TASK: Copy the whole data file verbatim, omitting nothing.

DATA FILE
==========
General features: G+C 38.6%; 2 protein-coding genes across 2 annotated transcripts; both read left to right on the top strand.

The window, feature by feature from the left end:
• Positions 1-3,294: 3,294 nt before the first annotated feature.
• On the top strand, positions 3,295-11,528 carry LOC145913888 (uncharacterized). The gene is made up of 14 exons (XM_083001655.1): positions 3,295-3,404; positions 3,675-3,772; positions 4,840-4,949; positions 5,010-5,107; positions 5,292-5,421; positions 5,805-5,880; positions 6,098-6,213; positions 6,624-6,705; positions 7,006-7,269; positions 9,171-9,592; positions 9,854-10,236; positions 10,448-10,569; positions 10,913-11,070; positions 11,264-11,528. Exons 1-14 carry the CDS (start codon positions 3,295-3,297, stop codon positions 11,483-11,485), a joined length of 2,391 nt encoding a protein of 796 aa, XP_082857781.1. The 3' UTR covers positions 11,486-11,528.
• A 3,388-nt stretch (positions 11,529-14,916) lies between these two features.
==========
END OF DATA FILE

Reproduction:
General features: G+C 38.6%; 2 protein-coding genes across 2 annotated transcripts; both read left to right on the top strand.

The window, feature by feature from the left end:
• Positions 1-3,294: 3,294 nt before the first annotated feature.
• On the top strand, positions 3,295-11,528 carry LOC145913888 (uncharacterized). The gene is made up of 14 exons (XM_083001655.1): positions 3,295-3,404; positions 3,675-3,772; positions 4,840-4,949; positions 5,010-5,107; positions 5,292-5,421; positions 5,805-5,880; positions 6,098-6,213; positions 6,624-6,705; positions 7,006-7,269; positions 9,171-9,592; positions 9,854-10,236; positions 10,448-10,569; positions 10,913-11,070; positions 11,264-11,528. Exons 1-14 carry the CDS (start codon positions 3,295-3,297, stop codon positions 11,483-11,485), a joined length of 2,391 nt encoding a protein of 796 aa, XP_082857781.1. The 3' UTR covers positions 11,486-11,528.
• A 3,388-nt stretch (positions 11,529-14,916) lies between these two features.